TALLAHASSEE, FL – From the panhandle to the Florida Keys, cancer patients, survivors and advocates from the American Cancer Society Cancer Action Network (ACS CAN) met with their legislators this week in support of increasing funding for biomedical and early detection programs a
Oregon Cancer Policy Luncheon to Address Cost of Breast Cancer in The State
National Expert and Author of "Cost of Cancer" Report to Speak on Friday, October 26 in Portland
PORTLAND, Ore.—October is National Breast Cancer Awareness Month and this year, an estimated 3,400 Oregon women will be diagnosed with breast cancer. Research shows that access to quality and affordable health care coverage is key in the ability to fight cancer.
Cancer is one of the leading causes of disease and death in the United States. An analysis by the American Cancer Society Cancer Action Network (ACS CAN) shows that cancer patients pay nearly $4 billion in out-of-pocket costs each year and the disease cost the country nearly $88 billion every year in health care spending.
On Friday, October 26, a group of patient advocates, health care experts, insurers and medical professionals will discuss the pressing issues surrounding the cost of cancer at ACS CAN’s annual healthcare policy forum.
A national authority on the cost of cancer will share her insight as a featured speaker at the event, focusing on the cost of breast cancer care across different types of insurance. Jennifer Singleterry is a senior policy analyst for ACS CAN and the author of ACS CAN’s report: The Cost of Cancer: Addressing Patient Costs.
"Cancer takes an enormous toll on people’s physical health, and it also has a tremendous financial impact," said Singleterry, who is traveling from Washington, D.C. to speak at the event. "We know that having access to quality health insurance is essential to make treating cancer more affordable for patients and survivors. Even with insurance, cancer patients often face unpredictable or unmanageable costs. Being diagnosed with cancer is scary enough – but we know many cancer patients also fear the financial toll it will take on them and their families."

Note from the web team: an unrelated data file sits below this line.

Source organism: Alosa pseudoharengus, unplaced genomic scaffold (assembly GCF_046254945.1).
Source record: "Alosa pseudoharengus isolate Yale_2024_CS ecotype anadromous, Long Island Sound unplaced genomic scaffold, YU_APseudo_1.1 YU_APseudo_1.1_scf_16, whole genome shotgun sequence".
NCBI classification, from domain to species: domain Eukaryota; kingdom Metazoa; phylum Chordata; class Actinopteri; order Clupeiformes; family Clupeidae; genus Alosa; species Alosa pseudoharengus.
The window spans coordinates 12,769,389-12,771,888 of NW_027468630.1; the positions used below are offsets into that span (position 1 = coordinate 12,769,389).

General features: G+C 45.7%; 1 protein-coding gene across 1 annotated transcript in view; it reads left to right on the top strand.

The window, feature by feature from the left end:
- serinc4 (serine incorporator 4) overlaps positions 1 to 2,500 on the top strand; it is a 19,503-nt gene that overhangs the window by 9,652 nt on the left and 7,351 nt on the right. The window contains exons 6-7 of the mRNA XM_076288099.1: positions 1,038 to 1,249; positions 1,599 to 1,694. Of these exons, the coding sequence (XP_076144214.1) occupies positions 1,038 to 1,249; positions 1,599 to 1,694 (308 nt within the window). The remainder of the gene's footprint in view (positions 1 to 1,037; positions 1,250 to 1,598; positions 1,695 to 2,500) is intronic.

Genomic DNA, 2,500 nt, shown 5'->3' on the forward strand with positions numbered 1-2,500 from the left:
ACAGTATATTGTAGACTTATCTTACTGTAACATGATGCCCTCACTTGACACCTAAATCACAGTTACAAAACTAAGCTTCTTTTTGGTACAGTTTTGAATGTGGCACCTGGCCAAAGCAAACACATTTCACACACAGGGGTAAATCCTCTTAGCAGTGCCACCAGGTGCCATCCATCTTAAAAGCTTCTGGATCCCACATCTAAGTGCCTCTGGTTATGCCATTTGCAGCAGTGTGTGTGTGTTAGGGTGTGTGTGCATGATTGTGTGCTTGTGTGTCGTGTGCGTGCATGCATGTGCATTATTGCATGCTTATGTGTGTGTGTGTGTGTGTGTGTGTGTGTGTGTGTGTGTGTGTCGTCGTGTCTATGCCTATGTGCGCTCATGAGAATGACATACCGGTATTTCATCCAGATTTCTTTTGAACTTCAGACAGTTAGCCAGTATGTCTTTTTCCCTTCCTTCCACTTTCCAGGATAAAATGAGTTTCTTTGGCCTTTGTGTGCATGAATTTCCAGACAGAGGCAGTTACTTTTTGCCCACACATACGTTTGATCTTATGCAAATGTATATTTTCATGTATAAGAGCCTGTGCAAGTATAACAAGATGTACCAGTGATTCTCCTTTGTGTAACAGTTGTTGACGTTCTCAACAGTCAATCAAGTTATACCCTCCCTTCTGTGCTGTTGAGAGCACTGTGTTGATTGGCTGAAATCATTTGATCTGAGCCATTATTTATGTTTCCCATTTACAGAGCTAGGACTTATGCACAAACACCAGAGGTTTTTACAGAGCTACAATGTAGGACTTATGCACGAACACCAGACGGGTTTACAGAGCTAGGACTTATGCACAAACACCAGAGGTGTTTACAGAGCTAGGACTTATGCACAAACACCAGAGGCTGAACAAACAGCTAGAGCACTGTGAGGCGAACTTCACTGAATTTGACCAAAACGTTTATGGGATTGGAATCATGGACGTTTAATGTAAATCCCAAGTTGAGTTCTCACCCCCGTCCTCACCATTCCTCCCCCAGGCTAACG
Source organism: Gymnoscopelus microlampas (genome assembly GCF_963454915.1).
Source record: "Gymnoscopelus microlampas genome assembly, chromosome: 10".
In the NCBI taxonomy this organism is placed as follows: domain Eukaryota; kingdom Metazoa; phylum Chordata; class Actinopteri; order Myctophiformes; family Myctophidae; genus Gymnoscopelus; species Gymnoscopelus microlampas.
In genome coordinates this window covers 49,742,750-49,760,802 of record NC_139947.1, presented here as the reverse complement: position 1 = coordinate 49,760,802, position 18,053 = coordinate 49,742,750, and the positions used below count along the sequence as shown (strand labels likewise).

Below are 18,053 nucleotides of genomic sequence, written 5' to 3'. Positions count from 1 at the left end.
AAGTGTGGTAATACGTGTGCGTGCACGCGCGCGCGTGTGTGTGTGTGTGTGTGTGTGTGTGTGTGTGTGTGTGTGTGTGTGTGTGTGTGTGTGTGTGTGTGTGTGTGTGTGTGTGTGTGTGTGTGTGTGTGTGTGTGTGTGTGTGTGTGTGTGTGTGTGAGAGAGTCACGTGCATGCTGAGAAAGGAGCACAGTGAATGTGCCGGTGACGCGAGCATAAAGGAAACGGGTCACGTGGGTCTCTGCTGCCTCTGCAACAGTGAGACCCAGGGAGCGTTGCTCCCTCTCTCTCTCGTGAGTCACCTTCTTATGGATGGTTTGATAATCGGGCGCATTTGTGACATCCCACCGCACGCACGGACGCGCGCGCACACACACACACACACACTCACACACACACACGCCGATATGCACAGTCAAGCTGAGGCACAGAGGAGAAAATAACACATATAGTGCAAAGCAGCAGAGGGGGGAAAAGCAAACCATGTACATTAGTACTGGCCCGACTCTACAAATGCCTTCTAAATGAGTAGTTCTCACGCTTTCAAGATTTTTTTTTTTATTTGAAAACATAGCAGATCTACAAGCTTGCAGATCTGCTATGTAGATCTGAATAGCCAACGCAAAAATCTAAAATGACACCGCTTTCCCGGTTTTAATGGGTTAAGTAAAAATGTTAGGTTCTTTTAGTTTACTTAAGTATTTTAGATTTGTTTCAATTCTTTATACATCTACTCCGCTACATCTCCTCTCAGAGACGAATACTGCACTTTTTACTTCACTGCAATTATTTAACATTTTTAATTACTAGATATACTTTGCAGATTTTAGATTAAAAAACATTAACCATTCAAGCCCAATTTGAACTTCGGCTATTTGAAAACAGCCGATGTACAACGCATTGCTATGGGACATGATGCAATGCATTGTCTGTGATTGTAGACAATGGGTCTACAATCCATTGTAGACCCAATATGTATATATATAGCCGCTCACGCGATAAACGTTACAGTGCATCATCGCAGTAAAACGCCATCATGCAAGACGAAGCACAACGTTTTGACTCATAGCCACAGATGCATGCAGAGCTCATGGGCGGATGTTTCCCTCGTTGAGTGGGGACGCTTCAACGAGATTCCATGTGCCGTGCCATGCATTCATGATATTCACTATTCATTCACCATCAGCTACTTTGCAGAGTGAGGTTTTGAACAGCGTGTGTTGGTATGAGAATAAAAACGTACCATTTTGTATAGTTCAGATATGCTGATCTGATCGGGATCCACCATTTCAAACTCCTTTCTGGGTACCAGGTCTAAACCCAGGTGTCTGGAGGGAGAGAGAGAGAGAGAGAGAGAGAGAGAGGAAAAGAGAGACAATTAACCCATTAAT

The event will also discuss the critical role of Oregon’s Breast and Cervical Cancer Screening program which provides access to breast and cervical cancer screening and early detection services to low-income, uninsured women in the state. One of ACS CAN’s policy priorities during the 2019 legislative session will be to increase funding for this lifesaving program.
The ACS CAN healthcare policy luncheon will be held at the Multnomah Athletic Club on Friday, October 26 from 11:30 a.m. to 1 p.m. It’s free and open to the public. Learn more and register at www.fightcancer.org/events/2018-oregon-healthcare-policy-forum-luncheon.
ACS CAN, the nonprofit, nonpartisan advocacy affiliate of the American Cancer Society, supports evidence-based policy and legislative solutions designed to eliminate cancer as a major health problem. ACS CAN works to encourage elected officials and candidates to make cancer a top national priority. ACS CAN gives ordinary people extraordinary power to fight cancer with the training and tools they need to make their voices heard. For more information, visit www.fightcancer.org.
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